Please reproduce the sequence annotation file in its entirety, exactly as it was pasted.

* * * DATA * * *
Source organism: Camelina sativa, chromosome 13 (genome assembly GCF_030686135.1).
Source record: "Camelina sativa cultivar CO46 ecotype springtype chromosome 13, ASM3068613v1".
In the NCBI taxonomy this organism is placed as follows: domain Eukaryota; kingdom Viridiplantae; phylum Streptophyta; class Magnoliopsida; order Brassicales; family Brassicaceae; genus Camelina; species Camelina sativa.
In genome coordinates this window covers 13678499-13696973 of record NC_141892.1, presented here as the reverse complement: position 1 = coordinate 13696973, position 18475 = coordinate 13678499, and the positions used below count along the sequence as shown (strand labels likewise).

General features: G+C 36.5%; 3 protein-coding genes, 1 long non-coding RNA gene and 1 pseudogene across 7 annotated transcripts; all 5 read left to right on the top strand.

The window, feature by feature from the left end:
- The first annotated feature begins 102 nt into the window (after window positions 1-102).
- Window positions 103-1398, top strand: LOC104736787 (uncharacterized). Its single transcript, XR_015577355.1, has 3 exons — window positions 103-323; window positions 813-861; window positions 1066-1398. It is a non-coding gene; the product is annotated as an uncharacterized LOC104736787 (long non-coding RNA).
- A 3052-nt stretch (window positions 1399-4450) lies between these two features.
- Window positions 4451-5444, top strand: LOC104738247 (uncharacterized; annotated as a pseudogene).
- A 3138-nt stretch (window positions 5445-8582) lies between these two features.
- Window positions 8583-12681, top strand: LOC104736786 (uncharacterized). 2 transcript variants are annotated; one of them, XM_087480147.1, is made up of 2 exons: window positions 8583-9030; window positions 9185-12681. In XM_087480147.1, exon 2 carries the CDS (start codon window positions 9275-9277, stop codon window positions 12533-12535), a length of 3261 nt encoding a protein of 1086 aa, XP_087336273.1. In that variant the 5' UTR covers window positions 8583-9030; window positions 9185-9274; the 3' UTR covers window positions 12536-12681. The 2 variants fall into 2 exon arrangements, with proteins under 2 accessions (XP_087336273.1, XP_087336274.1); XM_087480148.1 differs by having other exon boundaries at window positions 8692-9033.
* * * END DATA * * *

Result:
Source organism: Camelina sativa, chromosome 13 (genome assembly GCF_030686135.1).
Source record: "Camelina sativa cultivar CO46 ecotype springtype chromosome 13, ASM3068613v1".
In the NCBI taxonomy this organism is placed as follows: domain Eukaryota; kingdom Viridiplantae; phylum Streptophyta; class Magnoliopsida; order Brassicales; family Brassicaceae; genus Camelina; species Camelina sativa.
In genome coordinates this window covers 13678499-13696973 of record NC_141892.1, presented here as the reverse complement: position 1 = coordinate 13696973, position 18475 = coordinate 13678499, and the positions used below count along the sequence as shown (strand labels likewise).

General features: G+C 36.5%; 3 protein-coding genes, 1 long non-coding RNA gene and 1 pseudogene across 7 annotated transcripts; all 5 read left to right on the top strand.

The window, feature by feature from the left end:
- The first annotated feature begins 102 nt into the window (after window positions 1-102).
- Window positions 103-1398, top strand: LOC104736787 (uncharacterized). Its single transcript, XR_015577355.1, has 3 exons — window positions 103-323; window positions 813-861; window positions 1066-1398. It is a non-coding gene; the product is annotated as an uncharacterized LOC104736787 (long non-coding RNA).
- A 3052-nt stretch (window positions 1399-4450) lies between these two features.
- Window positions 4451-5444, top strand: LOC104738247 (uncharacterized; annotated as a pseudogene).
- A 3138-nt stretch (window positions 5445-8582) lies between these two features.
- Window positions 8583-12681, top strand: LOC104736786 (uncharacterized). 2 transcript variants are annotated; one of them, XM_087480147.1, is made up of 2 exons: window positions 8583-9030; window positions 9185-12681. In XM_087480147.1, exon 2 carries the CDS (start codon window positions 9275-9277, stop codon window positions 12533-12535), a length of 3261 nt encoding a protein of 1086 aa, XP_087336273.1. In that variant the 5' UTR covers window positions 8583-9030; window positions 9185-9274; the 3' UTR covers window positions 12536-12681. The 2 variants fall into 2 exon arrangements, with proteins under 2 accessions (XP_087336273.1, XP_087336274.1); XM_087480148.1 differs by having other exon boundaries at window positions 8692-9033.